Jacques Barrot, Vice-President of the Commission. (FR) Madam President, I fully agree with the Minister’s conclusions. I would also just hope that the working group that Mrs Grybauskaitė has put in place will be able to prevent the introduction of a law which, in some respects, would be at odds with European law.

I would like to stress one point: we feared that some of the provisions of the law would go against certain directives, on audiovisual services and on electronic commerce. It is not actually our job to determine family law, which is one of the competences of the Member States. This being so, everything that has been said previously and in the course of the debate shows that matters need to be assessed better at national level, in this case in Lithuania.


  President. − At the conclusion of this debate I have received five motions for resolutions(1) tabled in accordance with Rule 115 of the Rules of Procedure.

The debate is closed.

The vote will take place tomorrow, Thursday 17 September 2009.

Written statements (Rule 149)


  Carlo Casini (PPE), in writing.(IT) My judgment on the motion for a resolution on the protection of minors in Lithuania is intended to demonstrate a very serious institutional concern. Often, individual MEPs or political groups claim to address issues that relate to the domestic policy of individual States: that does not seem right. In the case in point, the plan is seemingly to make the European Parliament express an essentially negative opinion on a Lithuanian law – the full content of which is unknown – with the laudable aim of protecting minors, while surreptitiously imposing a position that the individual Member States have been left to establish at their own discretion. This, I might add, is something which the European Court of Human Rights has stipulated on many occasions. The principle of equality is beyond doubt, and no one is trying to call into question the dignity of persons with particular sexual orientations. My reservation is of an institutional nature because it concerns the relations between the European Union and individual Member States.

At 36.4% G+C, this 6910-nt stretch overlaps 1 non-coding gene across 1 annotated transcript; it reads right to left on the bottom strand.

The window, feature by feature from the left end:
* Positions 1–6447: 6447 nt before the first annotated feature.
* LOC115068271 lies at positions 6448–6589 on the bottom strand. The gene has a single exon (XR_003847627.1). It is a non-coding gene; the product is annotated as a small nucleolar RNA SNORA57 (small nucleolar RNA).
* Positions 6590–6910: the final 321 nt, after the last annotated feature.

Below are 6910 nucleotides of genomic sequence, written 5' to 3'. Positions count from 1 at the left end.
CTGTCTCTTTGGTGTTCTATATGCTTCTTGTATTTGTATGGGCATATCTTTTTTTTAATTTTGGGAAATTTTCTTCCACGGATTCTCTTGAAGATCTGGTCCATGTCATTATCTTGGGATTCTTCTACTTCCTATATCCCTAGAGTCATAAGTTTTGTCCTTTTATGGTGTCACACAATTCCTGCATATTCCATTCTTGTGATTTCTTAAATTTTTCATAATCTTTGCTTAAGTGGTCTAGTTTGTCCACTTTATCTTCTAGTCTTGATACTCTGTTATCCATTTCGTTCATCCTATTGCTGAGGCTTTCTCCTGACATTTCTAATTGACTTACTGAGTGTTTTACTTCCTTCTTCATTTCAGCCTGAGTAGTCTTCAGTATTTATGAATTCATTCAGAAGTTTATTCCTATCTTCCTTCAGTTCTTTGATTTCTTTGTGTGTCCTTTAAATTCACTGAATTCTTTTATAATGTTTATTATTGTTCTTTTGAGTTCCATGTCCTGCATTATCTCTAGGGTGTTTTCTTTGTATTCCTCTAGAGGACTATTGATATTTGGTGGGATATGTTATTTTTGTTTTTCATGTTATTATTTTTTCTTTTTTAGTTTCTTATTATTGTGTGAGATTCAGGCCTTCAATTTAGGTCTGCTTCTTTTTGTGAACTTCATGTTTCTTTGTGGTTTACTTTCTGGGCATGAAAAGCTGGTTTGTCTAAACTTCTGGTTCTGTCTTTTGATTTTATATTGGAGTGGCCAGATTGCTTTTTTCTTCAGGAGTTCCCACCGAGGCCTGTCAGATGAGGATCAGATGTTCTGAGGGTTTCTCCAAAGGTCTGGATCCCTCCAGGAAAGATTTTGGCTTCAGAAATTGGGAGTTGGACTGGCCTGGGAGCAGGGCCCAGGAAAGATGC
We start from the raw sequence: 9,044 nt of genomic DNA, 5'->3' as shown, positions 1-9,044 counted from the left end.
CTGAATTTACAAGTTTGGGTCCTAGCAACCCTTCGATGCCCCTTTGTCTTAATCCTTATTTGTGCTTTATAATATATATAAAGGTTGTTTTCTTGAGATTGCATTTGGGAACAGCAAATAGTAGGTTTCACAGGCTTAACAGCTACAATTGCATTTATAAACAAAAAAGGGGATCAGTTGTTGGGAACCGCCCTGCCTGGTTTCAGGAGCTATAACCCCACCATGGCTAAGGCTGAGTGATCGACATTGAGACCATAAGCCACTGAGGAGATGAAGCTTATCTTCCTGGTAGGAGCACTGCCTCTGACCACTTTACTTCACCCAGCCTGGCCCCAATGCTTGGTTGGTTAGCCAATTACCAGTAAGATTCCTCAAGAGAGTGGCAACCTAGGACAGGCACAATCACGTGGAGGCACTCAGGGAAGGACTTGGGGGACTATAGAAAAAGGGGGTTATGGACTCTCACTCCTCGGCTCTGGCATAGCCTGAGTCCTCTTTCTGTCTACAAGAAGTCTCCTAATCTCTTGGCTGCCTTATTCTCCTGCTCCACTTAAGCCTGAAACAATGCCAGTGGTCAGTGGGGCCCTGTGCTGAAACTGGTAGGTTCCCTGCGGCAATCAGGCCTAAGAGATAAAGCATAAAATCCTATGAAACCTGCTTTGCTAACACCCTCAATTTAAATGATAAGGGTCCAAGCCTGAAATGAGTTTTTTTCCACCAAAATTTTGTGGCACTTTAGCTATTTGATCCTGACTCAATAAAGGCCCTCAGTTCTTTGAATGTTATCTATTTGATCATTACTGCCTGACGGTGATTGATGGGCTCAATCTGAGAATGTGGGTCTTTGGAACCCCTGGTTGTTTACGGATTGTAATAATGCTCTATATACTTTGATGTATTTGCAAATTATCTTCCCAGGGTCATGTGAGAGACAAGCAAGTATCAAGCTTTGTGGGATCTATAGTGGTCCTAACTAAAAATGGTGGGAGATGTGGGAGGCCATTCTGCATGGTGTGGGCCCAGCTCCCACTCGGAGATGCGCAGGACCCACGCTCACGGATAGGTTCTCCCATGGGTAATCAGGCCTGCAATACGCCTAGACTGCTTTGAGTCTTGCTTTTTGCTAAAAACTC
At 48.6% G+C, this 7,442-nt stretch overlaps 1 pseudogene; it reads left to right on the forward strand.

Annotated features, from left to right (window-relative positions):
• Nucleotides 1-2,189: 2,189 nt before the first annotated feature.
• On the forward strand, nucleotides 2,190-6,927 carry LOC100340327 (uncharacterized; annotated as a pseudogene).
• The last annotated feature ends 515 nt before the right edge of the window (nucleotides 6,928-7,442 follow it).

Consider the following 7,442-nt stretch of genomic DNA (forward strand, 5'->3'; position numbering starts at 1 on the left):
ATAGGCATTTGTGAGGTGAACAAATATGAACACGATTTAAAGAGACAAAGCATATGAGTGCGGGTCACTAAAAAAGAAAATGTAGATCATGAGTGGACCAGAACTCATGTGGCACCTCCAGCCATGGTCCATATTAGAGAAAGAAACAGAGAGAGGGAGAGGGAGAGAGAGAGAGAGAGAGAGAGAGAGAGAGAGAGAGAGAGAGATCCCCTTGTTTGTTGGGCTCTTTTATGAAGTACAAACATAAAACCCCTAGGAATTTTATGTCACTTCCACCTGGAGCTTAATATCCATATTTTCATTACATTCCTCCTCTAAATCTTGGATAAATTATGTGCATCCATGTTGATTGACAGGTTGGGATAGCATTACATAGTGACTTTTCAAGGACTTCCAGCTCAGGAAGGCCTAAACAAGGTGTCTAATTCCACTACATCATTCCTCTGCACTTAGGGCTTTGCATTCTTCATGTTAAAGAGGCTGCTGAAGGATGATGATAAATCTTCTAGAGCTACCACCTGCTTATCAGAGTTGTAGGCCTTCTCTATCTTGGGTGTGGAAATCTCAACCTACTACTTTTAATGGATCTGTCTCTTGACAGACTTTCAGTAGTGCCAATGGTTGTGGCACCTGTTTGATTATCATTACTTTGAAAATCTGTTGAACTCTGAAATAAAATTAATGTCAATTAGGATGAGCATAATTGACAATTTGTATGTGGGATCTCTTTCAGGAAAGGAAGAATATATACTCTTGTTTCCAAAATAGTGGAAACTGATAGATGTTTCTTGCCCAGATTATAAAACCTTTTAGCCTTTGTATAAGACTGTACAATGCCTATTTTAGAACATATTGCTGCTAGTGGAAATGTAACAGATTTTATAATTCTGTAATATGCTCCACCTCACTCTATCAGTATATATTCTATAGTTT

Joanna Senyszyn (S&D), in writing. (PL) Discrimination is prohibited under European and international law. There are provisions to this effect in the treaties, the European Convention on Human Rights and in the Charter of Fundamental Rights. No Member State may enact laws that contradict these documents.

The Lithuanian law is inadmissible, as it is absurd and homophobic in nature. Homophobia is a disease. People who are afflicted by hatred for homosexuals deserve no sympathy. They are not so much homophobes, as sexual orientation chauvinists. And like all other chauvinists, they must be challenged and appropriate laws enacted against them.

In 1990, the World Health Organisation removed homosexuality from the International Statistical Classification of Diseases and Health Problems. It also confirmed that no type of sexual orientation is a disorder.

In any societies, including Lithuanian society, there are lesbians, gays and bisexual. They make up about 4 to 7% of the population. They are a minority who are entitled to full rights. The Equality Marches, which cause such concern to some people, are organised, amongst other reasons, to remind people of this basic, fundamental principle of equality.

For this reason, I appeal to the Council and the Presidency to take appropriate steps to prevent Member States from enacting discriminatory legislation. We must show that the European Union says a firm NO to all discrimination and intolerance.




(1) See Minutes.

Last updated: 16 November 2009Legal notice